The 'Buy Now Pay Later' Generation




Generations that shop


Physical retail will long be gone by 2050. That’s in our lifetime!

Legacy institutions such as high retail rents and the operational cost of running stores will certainly play their part in this demise, but the instrumental blow will be the future generations’ interest in real shops and shopping. It is very possible that the next two generations, Alpha and Beta, will be the last of their kind before an explosion in artificial intelligence and virtual experience that rapidly reduce interest in physical stores and products. But just as profoundly, Boomers, Gen X, Y and Z might well be the last consumer generations to place any value on real shops and stores.

Generations that shop is a series of six short articles that aim to explore and consider what opportunities remain for brands and retailers to maximise the shopping landscape now and for the relatively short-term future.

The buy now, pay later generation.

Responsible for more than half of consumer spending and over 40% of global wealth, baby boomers are often ignored by marketeers in favour of the perceived tech savvy, PR friendly younger millennials’ counterparts.

Baby boomers were, after all, the first generation that really embraced and made the most of credit and the endless possibilities that it offered. Single-handedly, they put consumerism back on the map in the hedonistic post war years.

Today, an estimated 10,000 baby boomers retire every day, and as they do, they turn to their tablets and mobile devices to stay connected, entertained and to shop. Yes, it is very likely that you’ll see more of the older shoppers in-store more often, as 89% of them told us they still like to take to the high street and get tactile with the products they want, but don’t be fooled by this, over 90% also seek new deals and promotional vouchers online from their PC or laptop at home.

Even if you do see them active on their smart phones in-store, it’s more likely because they’re checking Facebook for social updates, rather than skimming through customer reviews and comparison sites. Baby boomers are very tech immersed but are the least likely to multi-platform on their devices when in-store or use their smartphones for shopping.

They are a demanding customer too, with over 75% more likely to abandon a brand or retailer if they have a poor experience, whereas younger shoppers are less punishing.

Baby boomers tell us that they would prefer to buy experience over product, but how they actually behave in-store reveals something different. In fact, over 80% tend to shop physical stores with precision, they seek helpful colleagues, clutter free environments, easy to navigate and an efficient shelf-to-till experiences. They overlook sensorial engagements, and perceived invasive marketing techniques. This is reflected in their online journeys too as they demand clear and concise page layouts, clear pricing and highly intuitive navigation. Baby boomers are 4 times more likely to abandon an online journey if brands and retailers do not meet these criteria.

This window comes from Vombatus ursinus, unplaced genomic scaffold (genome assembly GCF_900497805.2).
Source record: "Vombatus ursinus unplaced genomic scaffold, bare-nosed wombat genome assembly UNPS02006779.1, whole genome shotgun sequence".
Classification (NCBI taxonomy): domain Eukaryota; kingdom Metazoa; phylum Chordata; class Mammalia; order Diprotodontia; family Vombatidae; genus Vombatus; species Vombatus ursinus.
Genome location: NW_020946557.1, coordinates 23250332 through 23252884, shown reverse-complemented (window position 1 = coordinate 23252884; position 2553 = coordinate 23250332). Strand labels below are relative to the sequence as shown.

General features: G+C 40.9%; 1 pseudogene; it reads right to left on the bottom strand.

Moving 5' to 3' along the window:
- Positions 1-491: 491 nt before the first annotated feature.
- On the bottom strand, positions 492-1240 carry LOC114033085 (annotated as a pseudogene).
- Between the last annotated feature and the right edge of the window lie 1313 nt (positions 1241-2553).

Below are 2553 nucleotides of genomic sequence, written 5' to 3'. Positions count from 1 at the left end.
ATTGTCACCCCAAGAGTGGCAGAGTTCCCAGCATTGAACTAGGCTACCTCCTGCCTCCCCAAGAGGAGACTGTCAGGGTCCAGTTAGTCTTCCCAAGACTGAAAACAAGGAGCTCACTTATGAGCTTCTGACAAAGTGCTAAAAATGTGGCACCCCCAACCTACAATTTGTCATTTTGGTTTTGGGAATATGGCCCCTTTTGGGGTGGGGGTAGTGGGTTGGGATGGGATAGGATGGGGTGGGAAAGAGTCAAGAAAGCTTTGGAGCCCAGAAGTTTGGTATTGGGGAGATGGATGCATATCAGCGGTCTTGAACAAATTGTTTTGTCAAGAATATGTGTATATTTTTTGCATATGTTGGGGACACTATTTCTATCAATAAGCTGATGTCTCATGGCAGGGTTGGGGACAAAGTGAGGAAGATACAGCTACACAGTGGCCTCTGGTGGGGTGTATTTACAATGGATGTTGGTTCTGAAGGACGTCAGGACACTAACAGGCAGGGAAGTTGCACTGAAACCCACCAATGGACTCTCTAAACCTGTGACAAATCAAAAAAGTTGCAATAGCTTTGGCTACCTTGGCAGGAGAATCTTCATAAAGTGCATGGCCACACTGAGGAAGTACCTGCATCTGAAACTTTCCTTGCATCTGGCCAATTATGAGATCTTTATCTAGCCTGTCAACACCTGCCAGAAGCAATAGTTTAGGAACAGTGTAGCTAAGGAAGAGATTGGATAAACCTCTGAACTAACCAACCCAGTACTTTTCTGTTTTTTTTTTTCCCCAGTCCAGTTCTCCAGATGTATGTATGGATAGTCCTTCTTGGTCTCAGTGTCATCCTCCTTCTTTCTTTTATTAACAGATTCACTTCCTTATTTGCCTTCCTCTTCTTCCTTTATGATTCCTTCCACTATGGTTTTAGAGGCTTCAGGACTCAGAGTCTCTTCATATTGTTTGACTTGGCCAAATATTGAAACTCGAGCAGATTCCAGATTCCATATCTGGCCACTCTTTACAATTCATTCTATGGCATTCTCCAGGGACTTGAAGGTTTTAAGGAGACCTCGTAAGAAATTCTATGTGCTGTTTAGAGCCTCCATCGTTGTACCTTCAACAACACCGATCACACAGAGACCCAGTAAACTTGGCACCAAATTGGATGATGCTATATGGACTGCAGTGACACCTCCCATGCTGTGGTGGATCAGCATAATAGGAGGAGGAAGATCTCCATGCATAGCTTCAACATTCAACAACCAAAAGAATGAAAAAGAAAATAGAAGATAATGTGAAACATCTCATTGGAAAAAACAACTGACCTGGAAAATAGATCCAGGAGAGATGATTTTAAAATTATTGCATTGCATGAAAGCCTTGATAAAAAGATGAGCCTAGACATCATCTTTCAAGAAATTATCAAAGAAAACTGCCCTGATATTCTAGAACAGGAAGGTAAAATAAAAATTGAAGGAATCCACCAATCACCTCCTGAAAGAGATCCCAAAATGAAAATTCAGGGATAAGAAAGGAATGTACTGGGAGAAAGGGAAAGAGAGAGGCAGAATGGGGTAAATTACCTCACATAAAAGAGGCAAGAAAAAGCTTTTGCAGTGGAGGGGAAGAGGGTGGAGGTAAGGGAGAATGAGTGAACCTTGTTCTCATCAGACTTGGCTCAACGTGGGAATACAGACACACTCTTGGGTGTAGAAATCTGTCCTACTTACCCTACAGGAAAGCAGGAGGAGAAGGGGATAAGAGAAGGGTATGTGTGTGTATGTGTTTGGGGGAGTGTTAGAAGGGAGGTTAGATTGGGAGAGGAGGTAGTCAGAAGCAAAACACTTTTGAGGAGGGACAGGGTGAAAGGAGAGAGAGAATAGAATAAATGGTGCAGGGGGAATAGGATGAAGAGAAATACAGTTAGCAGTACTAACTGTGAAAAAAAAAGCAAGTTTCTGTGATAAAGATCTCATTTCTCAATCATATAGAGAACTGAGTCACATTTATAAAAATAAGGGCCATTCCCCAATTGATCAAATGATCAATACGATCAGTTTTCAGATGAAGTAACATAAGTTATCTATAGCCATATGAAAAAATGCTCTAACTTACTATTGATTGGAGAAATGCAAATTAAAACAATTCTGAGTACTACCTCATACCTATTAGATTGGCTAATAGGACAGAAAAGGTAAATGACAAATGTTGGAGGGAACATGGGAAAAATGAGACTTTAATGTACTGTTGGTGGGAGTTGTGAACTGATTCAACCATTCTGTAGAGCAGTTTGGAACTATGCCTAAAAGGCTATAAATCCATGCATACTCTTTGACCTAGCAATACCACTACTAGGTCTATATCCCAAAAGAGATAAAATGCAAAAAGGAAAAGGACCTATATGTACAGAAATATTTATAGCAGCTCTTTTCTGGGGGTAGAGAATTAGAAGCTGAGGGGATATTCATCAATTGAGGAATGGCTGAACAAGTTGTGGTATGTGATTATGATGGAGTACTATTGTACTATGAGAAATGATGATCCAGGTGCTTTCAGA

Convenience continues to dominate how Boomers shop. The accessible high street has, for many years, provided this desire hands down, but as physical stores continues to struggle and the high street offers far less choice, marketplace retailers such as Amazon have helped close the gap. Now, over 55% of older shoppers turn to Amazon as their first choice for convenience, simplicity and range. That’s a YOY growth of 9% since 2017.

This older generation also tell us (78%) that their shopping habits are increasingly influenced by their younger family members, so increasingly we see them interacting with voice activated marketing and online channels such as YouTube and Podcasts.

Collectively, voice, YouTube and Podcasting are forecast to increase as shopping channels by 18% in 2022. So, there is a huge opportunity to reach this wealthy shopping demographic using innovative and immediate content that replaces the steady decline of the physical store and high street experience.

We cannot underestimate the purchasing power this generation presents. Yes, they do demand more traditional shopping values such as service, availability and choice, but they also remain affluent and active, price aware and increasingly, shop anywhere, anytime.

The original labelled teenagers, the post war liberalists and space racers – baby boomers remain the ‘super shopper’, with traditional values, human centric expectations, higher disposable income and as active in clicks as they are in bricks.

Perhaps, in the context of shopping, we will remember them as the ‘halcyon’ generation. They are for now, the shoppers that progressively utilise all shopping channels equally, or with huge potential. They’re happy in-store and online harmoniously.

By Martin Fawcett, Managing Director, The Shopper Agency

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